Ankara issued a decree on Wednesday transferring some powers to the president, in line with Turkey's move to an executive presidential system brought about by last month's presidential and parliamentary elections.
The decree, issued in the Official Gazette, brought about changes in laws dating from 1924 to 2017 changing references to the prime minister and cabinet of ministers to the president and the president's office.
The AKP government has been issuing decrees, bypassing parliament, since a state of emergency was imposed following an attempted military coup in July 2016.
Turkish President Recep Tayyip Erdoğan acquired some additional new powers on Wednesday as part of a transition to an executive presidency that will culminate on July 9 with his taking the oath of office for a new five-year term.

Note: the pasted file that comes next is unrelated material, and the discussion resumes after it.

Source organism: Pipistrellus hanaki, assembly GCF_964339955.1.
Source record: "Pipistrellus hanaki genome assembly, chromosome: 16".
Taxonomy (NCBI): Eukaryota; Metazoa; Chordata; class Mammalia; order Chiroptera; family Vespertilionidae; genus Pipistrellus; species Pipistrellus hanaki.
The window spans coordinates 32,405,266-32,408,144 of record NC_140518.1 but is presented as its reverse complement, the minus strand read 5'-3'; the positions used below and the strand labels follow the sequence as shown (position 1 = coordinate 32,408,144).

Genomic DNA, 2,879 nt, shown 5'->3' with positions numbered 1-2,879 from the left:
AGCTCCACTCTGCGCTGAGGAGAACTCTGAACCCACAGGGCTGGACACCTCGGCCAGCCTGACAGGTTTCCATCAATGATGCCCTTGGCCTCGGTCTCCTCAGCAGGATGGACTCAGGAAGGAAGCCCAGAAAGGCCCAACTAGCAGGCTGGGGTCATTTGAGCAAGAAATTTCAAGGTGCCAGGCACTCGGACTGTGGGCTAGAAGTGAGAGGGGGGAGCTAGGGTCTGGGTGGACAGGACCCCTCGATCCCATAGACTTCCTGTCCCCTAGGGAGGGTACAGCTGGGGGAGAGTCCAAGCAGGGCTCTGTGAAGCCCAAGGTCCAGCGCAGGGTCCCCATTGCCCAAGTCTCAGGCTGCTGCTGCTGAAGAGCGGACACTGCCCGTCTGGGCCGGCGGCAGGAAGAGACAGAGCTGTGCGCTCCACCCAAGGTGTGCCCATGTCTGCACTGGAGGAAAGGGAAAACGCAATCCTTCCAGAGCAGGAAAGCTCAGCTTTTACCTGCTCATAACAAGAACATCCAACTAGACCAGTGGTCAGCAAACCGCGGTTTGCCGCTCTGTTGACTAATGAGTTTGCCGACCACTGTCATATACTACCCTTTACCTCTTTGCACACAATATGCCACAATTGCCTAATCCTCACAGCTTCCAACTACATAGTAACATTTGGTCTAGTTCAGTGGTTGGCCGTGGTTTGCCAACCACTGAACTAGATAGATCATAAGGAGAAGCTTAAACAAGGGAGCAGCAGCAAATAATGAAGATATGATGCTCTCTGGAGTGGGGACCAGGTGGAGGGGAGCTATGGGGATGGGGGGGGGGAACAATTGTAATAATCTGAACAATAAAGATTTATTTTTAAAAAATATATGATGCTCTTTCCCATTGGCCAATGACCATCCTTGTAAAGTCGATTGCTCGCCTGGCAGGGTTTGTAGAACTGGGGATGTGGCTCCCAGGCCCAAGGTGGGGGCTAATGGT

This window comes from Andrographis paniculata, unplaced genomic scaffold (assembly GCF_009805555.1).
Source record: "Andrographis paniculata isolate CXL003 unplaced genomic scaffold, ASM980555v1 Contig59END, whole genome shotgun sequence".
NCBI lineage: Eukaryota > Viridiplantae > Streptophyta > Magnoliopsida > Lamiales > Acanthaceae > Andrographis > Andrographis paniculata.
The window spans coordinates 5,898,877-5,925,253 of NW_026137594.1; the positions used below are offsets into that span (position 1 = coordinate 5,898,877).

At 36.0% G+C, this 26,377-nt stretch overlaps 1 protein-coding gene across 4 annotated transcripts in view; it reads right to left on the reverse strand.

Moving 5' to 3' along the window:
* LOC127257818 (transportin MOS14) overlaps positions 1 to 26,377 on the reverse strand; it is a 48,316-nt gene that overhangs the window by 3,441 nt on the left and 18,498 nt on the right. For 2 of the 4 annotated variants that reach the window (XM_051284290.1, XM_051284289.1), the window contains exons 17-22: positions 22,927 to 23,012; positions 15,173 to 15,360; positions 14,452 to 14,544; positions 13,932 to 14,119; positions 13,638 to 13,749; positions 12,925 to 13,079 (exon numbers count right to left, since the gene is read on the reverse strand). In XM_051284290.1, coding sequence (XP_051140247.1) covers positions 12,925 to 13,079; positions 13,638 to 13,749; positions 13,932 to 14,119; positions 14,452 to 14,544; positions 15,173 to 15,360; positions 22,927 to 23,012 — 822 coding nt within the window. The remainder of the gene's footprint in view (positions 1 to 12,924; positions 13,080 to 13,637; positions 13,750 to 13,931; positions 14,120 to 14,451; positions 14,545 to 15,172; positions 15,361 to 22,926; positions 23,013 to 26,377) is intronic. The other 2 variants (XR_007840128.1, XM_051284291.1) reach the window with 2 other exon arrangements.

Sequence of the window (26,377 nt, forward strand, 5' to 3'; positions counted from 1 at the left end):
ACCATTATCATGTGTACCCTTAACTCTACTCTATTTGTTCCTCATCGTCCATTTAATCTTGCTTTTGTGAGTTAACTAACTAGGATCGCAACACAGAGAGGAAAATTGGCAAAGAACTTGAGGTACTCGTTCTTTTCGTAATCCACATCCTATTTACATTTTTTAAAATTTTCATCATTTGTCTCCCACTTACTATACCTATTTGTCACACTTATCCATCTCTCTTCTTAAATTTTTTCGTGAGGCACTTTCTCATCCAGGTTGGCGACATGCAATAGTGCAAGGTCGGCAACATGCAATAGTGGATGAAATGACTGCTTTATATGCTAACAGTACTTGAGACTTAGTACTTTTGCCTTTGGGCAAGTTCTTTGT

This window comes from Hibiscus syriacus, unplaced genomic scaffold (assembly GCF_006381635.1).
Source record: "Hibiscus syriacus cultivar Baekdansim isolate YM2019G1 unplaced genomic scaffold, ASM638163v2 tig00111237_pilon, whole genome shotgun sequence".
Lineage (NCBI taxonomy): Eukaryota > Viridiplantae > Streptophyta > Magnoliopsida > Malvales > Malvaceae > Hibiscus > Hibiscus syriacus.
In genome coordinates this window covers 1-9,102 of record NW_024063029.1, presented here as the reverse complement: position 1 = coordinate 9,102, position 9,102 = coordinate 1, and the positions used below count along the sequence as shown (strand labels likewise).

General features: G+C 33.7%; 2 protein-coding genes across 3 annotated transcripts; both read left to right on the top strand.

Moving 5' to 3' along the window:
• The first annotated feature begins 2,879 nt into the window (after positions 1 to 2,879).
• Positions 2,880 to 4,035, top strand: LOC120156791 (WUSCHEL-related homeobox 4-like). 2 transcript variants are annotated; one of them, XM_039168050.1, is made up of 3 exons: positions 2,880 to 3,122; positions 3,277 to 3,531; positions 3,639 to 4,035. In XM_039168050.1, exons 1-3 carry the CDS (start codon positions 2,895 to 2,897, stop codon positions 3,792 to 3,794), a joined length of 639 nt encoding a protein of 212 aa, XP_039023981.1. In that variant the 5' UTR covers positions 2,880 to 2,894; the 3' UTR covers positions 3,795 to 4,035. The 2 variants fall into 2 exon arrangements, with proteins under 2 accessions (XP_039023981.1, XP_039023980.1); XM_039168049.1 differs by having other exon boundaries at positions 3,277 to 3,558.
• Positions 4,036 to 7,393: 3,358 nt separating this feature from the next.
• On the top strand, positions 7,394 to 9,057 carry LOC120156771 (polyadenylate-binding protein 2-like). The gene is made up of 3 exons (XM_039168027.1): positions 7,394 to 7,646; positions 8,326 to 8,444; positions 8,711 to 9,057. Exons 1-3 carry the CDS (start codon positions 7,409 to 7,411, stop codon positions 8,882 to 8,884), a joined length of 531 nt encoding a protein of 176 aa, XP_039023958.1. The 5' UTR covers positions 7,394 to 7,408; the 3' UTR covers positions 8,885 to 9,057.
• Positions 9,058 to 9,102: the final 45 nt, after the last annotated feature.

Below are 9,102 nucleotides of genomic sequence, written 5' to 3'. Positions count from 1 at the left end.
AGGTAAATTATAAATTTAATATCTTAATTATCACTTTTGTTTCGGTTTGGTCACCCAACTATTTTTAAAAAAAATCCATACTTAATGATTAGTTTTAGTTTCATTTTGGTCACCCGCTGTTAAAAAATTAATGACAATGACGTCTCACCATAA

In April 2017, a new draft constitution that significantly increases the powers of Turkish President Erdoğan has been approved in a fraudulent referendum. An international observer with the Council of Europe has said that as many as 2.5 million votes may have been manipulated in a vote that passed by a margin of 1.3 million "Yes" ballots. The changes are due to take full effect following the 'victory' of Erdoğan and his AKP in June 24 presidential and parliamentary elections.
The composition of the new cabinet of ministers, who are now appointed by the president due to the transition to the presidential system of government, is expected to be announced on the same day.
Under the new system, Erdoğan will enjoy greater powers with the authority to appoint and sack ministers, judges and other state officials.